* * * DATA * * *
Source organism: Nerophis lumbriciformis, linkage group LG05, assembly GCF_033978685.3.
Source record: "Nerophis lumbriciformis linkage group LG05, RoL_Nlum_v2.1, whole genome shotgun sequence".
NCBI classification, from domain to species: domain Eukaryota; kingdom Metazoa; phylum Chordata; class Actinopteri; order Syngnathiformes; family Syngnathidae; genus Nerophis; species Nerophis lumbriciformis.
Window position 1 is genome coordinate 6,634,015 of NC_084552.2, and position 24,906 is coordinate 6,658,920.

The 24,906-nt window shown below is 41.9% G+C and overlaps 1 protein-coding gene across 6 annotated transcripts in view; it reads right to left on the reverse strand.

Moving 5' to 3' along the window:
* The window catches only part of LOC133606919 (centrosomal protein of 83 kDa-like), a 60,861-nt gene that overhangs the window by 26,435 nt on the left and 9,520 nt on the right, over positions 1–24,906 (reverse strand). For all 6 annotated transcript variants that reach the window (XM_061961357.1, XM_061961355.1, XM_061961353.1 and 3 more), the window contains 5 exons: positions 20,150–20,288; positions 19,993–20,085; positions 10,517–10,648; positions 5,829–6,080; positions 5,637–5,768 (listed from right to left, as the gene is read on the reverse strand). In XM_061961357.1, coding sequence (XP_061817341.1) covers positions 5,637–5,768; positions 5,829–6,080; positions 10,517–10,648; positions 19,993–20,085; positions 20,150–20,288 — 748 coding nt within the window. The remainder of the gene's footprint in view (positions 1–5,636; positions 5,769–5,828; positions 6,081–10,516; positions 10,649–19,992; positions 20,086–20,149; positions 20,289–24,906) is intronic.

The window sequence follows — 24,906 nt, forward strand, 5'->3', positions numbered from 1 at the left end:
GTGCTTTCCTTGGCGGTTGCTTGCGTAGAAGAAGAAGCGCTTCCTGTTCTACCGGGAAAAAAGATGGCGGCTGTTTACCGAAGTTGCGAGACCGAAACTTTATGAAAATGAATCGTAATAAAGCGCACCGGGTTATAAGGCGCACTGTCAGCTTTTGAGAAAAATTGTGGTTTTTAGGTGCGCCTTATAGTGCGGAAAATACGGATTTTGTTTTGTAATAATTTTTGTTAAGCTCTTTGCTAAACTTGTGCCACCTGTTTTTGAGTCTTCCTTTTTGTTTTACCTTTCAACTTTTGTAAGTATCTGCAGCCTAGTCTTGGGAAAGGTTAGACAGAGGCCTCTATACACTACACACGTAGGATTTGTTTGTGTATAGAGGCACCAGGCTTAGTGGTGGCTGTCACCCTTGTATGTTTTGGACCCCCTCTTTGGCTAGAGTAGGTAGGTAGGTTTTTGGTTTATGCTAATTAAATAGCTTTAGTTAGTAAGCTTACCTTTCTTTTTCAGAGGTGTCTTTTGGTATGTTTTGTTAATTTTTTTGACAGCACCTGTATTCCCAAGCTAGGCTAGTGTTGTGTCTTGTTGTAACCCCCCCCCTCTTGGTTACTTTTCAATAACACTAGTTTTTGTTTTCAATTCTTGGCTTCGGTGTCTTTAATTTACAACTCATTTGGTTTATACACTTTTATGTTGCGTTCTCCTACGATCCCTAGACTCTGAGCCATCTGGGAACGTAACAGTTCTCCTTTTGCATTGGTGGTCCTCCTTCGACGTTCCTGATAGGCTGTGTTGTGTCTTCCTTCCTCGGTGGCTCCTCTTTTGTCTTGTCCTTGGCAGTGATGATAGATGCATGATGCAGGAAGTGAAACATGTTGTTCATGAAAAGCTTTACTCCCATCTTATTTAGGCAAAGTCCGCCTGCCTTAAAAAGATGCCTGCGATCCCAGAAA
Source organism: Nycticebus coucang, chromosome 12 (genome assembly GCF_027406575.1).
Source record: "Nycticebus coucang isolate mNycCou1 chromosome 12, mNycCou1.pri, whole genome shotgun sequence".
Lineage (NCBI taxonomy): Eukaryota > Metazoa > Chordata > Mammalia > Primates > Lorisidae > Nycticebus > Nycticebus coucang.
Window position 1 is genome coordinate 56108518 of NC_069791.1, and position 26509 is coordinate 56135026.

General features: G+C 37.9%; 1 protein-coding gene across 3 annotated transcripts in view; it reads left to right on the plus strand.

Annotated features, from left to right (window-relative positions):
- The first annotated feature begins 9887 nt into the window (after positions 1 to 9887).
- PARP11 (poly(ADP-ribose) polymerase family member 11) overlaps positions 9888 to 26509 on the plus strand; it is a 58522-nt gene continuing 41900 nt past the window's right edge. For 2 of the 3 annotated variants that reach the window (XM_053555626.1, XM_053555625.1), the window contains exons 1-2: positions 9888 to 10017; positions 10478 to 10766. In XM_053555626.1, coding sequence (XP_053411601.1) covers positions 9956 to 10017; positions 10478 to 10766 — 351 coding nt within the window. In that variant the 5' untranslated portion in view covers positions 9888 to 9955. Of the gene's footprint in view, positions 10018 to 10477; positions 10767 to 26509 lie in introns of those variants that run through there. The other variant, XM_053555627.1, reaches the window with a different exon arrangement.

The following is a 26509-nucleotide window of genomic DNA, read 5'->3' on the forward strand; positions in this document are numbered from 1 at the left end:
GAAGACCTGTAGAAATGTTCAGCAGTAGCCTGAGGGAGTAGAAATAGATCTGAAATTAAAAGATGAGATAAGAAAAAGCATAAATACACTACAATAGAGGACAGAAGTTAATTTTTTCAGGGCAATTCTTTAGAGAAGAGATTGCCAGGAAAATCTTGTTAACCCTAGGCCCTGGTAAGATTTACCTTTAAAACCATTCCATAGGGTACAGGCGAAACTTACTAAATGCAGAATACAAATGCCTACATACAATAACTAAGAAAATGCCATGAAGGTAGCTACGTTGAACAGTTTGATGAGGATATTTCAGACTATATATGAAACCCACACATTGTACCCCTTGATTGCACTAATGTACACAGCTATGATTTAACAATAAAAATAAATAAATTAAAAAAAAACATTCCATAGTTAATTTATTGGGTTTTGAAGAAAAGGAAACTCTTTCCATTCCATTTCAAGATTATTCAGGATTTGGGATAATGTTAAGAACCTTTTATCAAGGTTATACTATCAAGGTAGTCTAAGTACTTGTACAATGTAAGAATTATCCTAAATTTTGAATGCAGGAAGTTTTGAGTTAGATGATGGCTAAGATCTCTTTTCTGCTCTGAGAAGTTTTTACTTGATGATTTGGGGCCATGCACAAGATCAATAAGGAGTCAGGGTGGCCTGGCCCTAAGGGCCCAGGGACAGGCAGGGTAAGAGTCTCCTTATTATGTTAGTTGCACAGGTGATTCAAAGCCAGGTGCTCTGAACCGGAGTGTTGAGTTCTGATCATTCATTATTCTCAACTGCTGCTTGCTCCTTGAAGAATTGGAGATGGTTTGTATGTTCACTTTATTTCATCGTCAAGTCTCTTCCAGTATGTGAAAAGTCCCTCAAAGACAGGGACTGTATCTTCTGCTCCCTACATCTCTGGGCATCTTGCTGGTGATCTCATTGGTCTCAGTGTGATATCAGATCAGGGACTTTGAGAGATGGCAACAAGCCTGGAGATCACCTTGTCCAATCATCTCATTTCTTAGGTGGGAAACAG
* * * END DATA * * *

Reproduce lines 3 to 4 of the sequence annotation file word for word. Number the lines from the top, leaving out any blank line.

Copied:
NCBI classification, from domain to species: domain Eukaryota; kingdom Metazoa; phylum Chordata; class Actinopteri; order Syngnathiformes; family Syngnathidae; genus Nerophis; species Nerophis lumbriciformis.
Window position 1 is genome coordinate 6,634,015 of NC_084552.2, and position 24,906 is coordinate 6,658,920.